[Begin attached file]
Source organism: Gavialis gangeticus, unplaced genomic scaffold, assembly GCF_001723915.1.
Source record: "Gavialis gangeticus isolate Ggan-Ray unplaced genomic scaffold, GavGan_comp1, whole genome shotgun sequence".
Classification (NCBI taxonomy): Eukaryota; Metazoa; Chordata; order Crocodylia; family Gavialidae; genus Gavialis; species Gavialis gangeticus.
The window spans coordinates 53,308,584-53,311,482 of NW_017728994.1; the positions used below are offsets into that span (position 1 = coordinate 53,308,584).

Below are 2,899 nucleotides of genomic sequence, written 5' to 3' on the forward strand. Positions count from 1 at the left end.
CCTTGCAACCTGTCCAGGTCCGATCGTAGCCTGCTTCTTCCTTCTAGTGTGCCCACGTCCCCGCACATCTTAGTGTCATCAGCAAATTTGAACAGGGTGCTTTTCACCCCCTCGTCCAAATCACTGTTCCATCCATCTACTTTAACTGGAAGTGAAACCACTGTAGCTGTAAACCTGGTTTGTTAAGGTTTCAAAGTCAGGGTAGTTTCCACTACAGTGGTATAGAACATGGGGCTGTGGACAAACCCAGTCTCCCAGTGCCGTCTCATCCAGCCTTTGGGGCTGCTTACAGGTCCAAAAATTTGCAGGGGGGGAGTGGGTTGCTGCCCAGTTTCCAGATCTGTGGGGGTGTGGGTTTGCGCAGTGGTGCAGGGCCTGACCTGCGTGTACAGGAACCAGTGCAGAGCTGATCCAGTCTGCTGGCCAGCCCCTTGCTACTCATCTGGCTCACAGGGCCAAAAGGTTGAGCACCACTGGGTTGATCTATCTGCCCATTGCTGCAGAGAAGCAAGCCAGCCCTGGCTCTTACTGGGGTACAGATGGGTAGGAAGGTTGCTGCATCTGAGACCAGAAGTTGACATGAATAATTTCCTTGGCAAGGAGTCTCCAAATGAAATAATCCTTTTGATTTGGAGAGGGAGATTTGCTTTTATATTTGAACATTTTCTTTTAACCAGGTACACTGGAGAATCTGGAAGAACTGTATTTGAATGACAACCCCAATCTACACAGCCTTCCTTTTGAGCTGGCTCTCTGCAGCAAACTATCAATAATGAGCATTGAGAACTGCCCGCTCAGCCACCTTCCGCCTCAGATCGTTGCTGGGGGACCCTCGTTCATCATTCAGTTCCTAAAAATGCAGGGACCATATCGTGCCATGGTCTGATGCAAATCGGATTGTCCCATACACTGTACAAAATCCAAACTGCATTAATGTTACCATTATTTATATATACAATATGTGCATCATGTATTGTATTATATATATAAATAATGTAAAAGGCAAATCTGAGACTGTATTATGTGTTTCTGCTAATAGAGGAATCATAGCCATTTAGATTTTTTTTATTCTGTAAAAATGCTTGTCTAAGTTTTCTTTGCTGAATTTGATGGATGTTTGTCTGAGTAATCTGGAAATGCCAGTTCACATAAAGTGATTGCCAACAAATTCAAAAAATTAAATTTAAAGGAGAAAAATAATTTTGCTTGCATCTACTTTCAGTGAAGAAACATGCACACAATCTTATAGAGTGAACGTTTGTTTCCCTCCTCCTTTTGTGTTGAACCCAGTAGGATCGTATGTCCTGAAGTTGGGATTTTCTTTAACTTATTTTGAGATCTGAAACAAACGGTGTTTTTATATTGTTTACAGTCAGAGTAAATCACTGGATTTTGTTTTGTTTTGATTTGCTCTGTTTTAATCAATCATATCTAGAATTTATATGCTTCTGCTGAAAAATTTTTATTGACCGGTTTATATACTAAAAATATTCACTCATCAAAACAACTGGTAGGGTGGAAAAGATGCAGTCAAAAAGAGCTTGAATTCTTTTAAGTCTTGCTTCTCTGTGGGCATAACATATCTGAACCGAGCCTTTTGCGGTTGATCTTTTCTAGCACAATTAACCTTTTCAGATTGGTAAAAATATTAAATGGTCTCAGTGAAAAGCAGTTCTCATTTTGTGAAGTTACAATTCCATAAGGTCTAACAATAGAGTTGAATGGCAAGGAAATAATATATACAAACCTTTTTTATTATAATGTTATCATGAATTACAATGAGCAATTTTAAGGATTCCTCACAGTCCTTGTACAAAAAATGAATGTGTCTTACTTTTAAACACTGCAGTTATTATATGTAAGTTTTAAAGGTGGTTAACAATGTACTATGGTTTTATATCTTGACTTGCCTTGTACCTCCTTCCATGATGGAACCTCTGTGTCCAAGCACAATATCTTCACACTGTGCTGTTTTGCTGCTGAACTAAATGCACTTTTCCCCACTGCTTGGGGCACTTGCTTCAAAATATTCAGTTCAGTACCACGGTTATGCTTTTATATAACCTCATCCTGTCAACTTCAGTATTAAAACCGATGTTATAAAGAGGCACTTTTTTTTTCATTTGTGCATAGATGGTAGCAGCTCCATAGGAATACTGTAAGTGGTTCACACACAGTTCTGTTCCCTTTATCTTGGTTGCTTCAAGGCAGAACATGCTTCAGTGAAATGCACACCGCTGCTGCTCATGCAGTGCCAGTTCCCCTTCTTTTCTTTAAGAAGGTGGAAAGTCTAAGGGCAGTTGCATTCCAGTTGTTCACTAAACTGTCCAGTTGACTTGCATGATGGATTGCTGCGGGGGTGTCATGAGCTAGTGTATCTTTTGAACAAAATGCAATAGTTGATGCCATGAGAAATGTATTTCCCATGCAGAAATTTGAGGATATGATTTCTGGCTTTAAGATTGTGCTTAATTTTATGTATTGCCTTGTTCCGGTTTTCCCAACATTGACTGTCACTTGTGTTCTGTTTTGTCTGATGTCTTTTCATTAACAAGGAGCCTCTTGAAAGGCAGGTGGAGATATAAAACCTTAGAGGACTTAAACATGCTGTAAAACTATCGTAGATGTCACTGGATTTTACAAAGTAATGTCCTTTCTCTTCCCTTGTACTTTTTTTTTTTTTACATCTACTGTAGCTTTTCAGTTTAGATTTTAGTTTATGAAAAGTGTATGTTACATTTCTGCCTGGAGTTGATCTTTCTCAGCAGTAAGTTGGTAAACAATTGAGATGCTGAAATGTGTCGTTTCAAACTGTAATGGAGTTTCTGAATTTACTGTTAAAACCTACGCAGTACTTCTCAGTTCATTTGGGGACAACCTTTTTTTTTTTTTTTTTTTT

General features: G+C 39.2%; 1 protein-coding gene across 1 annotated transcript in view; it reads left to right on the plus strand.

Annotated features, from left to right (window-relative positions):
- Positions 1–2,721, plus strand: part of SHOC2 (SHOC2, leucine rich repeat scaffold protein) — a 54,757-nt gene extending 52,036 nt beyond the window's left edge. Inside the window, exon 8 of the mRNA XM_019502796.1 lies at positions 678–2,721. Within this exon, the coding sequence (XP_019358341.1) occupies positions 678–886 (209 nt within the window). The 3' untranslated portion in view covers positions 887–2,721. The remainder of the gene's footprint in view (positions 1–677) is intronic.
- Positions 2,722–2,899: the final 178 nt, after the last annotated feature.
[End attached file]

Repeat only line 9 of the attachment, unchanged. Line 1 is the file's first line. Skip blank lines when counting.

- Positions 1–2,721, plus strand: part of SHOC2 (SHOC2, leucine rich repeat scaffold protein) — a 54,757-nt gene extending 52,036 nt beyond the window's left edge. Inside the window, exon 8 of the mRNA XM_019502796.1 lies at positions 678–2,721. Within this exon, the coding sequence (XP_019358341.1) occupies positions 678–886 (209 nt within the window). The 3' untranslated portion in view covers positions 887–2,721. The remainder of the gene's footprint in view (positions 1–677) is intronic.